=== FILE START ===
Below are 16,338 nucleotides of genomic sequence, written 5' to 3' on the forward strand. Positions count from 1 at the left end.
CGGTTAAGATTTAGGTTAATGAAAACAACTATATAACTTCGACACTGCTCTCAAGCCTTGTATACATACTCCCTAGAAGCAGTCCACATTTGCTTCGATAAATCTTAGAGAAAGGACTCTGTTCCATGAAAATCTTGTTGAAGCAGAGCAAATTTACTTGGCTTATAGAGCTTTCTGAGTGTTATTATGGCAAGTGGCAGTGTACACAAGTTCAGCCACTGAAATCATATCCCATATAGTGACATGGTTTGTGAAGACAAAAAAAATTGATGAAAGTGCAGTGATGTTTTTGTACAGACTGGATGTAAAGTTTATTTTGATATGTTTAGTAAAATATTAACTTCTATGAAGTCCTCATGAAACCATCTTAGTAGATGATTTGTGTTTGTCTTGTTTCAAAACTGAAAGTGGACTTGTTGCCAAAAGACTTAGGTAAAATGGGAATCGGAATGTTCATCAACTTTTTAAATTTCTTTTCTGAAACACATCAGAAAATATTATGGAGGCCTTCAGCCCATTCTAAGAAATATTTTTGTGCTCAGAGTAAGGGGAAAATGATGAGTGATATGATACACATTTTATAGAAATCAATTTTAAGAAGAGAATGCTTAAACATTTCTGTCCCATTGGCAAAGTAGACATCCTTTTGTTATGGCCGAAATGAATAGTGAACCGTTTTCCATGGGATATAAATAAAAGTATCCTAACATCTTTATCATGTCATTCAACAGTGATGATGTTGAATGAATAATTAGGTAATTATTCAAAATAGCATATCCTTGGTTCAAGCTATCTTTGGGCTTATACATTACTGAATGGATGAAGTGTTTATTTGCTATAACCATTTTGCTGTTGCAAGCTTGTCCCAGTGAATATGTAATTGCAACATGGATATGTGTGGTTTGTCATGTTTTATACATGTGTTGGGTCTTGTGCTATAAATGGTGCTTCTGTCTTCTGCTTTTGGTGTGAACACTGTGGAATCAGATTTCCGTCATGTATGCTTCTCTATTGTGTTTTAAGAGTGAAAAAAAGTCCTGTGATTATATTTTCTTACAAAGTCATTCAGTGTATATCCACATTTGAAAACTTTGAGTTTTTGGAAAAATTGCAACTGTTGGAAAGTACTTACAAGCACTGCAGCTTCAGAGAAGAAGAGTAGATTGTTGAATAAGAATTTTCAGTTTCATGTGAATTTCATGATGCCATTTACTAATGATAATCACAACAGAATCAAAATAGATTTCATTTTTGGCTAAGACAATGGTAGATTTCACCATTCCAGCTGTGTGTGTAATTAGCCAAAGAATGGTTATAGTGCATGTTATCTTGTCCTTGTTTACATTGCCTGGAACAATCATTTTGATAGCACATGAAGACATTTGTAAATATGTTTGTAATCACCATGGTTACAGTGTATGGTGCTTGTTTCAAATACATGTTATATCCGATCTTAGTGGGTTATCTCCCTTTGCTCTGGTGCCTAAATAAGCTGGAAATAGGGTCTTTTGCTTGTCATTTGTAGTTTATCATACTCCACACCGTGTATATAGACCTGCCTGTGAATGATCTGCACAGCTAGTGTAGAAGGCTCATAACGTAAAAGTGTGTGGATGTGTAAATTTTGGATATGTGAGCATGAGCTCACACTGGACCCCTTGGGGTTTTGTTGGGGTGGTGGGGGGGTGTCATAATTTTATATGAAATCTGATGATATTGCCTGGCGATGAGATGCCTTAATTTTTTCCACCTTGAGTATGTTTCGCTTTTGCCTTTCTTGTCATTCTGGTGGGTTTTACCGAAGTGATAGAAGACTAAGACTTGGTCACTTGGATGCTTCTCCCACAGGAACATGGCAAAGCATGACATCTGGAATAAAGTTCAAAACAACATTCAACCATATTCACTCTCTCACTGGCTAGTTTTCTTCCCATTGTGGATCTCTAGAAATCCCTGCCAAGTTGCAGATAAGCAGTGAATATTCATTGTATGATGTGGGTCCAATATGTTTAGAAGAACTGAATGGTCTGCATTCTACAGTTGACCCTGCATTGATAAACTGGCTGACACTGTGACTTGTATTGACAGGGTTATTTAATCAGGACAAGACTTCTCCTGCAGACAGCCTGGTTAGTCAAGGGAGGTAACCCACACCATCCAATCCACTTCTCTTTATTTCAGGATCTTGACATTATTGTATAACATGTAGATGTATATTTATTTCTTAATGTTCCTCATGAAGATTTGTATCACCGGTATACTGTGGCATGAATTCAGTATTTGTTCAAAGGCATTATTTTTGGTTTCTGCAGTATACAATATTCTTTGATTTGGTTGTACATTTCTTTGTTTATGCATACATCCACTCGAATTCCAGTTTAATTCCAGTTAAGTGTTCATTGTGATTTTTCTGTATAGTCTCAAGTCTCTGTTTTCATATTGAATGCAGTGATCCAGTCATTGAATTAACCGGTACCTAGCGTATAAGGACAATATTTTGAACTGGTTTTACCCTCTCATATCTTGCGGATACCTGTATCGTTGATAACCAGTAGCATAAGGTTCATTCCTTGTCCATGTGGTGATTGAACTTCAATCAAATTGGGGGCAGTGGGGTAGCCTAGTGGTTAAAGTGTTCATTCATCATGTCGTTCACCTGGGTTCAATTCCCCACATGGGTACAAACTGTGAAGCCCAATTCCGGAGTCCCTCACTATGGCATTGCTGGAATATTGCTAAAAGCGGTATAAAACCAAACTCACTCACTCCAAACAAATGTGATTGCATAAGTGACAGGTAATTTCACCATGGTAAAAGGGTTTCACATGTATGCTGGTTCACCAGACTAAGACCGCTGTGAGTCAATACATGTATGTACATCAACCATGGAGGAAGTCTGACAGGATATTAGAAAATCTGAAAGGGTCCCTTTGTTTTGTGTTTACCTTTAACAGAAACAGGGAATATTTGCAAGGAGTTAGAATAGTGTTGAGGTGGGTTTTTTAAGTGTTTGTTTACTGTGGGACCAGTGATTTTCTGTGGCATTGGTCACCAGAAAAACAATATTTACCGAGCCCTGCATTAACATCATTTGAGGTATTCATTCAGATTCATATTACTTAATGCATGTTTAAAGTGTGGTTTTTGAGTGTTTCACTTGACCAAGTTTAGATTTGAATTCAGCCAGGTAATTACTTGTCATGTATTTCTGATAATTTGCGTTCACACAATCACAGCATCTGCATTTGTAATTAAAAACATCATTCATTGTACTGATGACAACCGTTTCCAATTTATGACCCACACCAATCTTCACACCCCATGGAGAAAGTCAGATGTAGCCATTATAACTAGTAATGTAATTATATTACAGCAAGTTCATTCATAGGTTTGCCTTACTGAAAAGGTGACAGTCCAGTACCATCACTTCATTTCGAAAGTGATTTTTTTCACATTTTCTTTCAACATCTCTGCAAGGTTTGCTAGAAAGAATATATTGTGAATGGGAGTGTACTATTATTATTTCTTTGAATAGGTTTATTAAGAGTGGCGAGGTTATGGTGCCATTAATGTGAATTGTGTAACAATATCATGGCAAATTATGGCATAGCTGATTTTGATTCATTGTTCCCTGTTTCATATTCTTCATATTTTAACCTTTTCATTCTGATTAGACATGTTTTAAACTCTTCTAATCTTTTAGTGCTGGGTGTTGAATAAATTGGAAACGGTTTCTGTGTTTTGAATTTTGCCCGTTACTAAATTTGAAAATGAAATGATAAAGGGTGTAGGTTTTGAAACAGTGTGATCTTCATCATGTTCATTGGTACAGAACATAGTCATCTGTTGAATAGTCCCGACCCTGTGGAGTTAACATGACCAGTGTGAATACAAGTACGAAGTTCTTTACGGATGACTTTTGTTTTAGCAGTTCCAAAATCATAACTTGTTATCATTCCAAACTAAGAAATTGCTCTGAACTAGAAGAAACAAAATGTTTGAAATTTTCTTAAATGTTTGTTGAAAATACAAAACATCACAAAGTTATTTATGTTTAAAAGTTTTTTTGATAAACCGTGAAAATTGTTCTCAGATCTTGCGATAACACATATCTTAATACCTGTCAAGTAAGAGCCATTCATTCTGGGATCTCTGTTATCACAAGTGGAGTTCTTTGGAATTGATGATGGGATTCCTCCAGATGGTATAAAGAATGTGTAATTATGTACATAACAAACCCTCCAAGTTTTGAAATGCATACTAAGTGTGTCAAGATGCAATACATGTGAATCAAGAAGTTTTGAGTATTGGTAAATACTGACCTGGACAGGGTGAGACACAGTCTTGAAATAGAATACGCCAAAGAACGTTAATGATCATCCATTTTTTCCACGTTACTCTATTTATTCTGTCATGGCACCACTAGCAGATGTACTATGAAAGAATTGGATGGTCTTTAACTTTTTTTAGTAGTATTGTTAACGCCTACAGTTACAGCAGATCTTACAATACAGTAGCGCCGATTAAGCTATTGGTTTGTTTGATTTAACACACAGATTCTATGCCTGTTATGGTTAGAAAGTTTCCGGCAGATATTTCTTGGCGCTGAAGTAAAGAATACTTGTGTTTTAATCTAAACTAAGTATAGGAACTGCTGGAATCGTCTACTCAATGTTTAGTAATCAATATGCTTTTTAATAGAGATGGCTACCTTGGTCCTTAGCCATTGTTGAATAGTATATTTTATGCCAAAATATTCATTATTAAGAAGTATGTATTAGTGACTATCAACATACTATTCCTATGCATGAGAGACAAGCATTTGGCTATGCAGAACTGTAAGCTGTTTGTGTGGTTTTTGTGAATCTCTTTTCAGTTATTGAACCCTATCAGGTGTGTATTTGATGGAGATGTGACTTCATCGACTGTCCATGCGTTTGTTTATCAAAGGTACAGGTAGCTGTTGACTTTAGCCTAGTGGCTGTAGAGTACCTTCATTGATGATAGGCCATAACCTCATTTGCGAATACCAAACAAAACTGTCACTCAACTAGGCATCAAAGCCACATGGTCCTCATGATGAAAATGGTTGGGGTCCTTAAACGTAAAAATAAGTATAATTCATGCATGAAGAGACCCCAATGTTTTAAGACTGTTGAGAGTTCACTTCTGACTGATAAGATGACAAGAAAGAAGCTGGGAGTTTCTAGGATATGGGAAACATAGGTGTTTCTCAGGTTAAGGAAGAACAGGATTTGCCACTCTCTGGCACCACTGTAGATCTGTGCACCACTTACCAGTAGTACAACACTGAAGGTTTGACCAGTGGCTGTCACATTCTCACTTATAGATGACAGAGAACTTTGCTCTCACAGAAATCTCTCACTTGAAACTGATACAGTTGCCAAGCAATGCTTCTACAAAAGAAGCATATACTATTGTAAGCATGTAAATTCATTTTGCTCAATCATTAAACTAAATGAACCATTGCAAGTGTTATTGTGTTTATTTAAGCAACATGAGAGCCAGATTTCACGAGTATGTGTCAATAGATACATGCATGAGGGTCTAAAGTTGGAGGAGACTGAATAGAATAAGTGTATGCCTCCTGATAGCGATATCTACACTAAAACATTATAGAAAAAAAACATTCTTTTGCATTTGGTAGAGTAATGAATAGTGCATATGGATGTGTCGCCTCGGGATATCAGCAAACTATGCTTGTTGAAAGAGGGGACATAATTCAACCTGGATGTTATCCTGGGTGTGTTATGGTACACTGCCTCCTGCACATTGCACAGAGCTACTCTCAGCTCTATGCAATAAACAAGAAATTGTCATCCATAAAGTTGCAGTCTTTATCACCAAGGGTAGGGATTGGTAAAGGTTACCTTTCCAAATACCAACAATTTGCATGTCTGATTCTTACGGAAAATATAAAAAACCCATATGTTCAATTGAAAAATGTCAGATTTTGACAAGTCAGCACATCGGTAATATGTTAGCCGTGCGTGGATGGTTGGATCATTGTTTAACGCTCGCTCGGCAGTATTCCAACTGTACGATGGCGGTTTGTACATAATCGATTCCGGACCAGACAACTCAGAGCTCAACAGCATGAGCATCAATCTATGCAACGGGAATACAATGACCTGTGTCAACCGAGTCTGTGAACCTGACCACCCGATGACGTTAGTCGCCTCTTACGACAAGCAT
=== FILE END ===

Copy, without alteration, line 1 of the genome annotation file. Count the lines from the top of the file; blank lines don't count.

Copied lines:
Below are 16,338 nucleotides of genomic sequence, written 5' to 3' on the forward strand. Positions count from 1 at the left end.